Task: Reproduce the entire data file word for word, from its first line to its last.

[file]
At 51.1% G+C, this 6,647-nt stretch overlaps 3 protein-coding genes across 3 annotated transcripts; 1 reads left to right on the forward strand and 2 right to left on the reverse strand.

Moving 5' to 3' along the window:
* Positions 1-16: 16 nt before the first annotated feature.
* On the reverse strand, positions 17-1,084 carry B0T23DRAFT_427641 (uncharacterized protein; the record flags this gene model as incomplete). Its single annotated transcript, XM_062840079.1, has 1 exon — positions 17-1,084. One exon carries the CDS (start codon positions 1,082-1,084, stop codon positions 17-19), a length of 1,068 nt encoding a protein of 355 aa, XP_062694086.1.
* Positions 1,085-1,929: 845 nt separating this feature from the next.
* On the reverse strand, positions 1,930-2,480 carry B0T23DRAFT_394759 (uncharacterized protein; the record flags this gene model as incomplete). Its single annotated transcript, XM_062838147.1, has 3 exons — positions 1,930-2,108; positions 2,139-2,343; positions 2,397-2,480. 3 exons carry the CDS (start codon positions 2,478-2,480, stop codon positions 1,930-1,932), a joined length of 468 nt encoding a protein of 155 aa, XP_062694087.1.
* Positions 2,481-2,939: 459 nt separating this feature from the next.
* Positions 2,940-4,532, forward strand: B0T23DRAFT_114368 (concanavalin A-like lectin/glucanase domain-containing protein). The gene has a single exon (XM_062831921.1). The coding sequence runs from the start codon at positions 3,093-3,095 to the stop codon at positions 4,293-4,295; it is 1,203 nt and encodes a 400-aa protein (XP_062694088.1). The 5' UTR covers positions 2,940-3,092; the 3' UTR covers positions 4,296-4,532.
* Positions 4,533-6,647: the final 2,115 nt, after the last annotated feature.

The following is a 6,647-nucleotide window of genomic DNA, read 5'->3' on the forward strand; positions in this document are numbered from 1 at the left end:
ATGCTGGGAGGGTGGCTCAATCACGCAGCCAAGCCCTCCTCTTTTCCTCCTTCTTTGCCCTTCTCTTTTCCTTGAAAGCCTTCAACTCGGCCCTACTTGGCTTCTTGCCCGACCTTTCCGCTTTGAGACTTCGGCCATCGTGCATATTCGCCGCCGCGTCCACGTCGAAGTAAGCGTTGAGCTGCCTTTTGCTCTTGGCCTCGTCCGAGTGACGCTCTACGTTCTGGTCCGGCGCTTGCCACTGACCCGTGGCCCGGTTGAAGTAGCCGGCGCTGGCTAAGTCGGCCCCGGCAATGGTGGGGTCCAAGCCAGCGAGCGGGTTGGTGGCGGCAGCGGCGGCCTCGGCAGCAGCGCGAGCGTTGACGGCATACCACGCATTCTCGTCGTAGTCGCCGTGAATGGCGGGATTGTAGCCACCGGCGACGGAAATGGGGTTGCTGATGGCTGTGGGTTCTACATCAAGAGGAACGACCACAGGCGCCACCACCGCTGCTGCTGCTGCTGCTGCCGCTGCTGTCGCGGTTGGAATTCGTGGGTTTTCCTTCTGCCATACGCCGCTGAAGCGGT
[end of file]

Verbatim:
At 51.1% G+C, this 6,647-nt stretch overlaps 3 protein-coding genes across 3 annotated transcripts; 1 reads left to right on the forward strand and 2 right to left on the reverse strand.

Moving 5' to 3' along the window:
* Positions 1-16: 16 nt before the first annotated feature.
* On the reverse strand, positions 17-1,084 carry B0T23DRAFT_427641 (uncharacterized protein; the record flags this gene model as incomplete). Its single annotated transcript, XM_062840079.1, has 1 exon — positions 17-1,084. One exon carries the CDS (start codon positions 1,082-1,084, stop codon positions 17-19), a length of 1,068 nt encoding a protein of 355 aa, XP_062694086.1.
* Positions 1,085-1,929: 845 nt separating this feature from the next.
* On the reverse strand, positions 1,930-2,480 carry B0T23DRAFT_394759 (uncharacterized protein; the record flags this gene model as incomplete). Its single annotated transcript, XM_062838147.1, has 3 exons — positions 1,930-2,108; positions 2,139-2,343; positions 2,397-2,480. 3 exons carry the CDS (start codon positions 2,478-2,480, stop codon positions 1,930-1,932), a joined length of 468 nt encoding a protein of 155 aa, XP_062694087.1.
* Positions 2,481-2,939: 459 nt separating this feature from the next.
* Positions 2,940-4,532, forward strand: B0T23DRAFT_114368 (concanavalin A-like lectin/glucanase domain-containing protein). The gene has a single exon (XM_062831921.1). The coding sequence runs from the start codon at positions 3,093-3,095 to the stop codon at positions 4,293-4,295; it is 1,203 nt and encodes a 400-aa protein (XP_062694088.1). The 5' UTR covers positions 2,940-3,092; the 3' UTR covers positions 4,296-4,532.
* Positions 4,533-6,647: the final 2,115 nt, after the last annotated feature.

The following is a 6,647-nucleotide window of genomic DNA, read 5'->3' on the forward strand; positions in this document are numbered from 1 at the left end:
ATGCTGGGAGGGTGGCTCAATCACGCAGCCAAGCCCTCCTCTTTTCCTCCTTCTTTGCCCTTCTCTTTTCCTTGAAAGCCTTCAACTCGGCCCTACTTGGCTTCTTGCCCGACCTTTCCGCTTTGAGACTTCGGCCATCGTGCATATTCGCCGCCGCGTCCACGTCGAAGTAAGCGTTGAGCTGCCTTTTGCTCTTGGCCTCGTCCGAGTGACGCTCTACGTTCTGGTCCGGCGCTTGCCACTGACCCGTGGCCCGGTTGAAGTAGCCGGCGCTGGCTAAGTCGGCCCCGGCAATGGTGGGGTCCAAGCCAGCGAGCGGGTTGGTGGCGGCAGCGGCGGCCTCGGCAGCAGCGCGAGCGTTGACGGCATACCACGCATTCTCGTCGTAGTCGCCGTGAATGGCGGGATTGTAGCCACCGGCGACGGAAATGGGGTTGCTGATGGCTGTGGGTTCTACATCAAGAGGAACGACCACAGGCGCCACCACCGCTGCTGCTGCTGCTGCTGCCGCTGCTGTCGCGGTTGGAATTCGTGGGTTTTCCTTCTGCCATACGCCGCTGAAGCGGT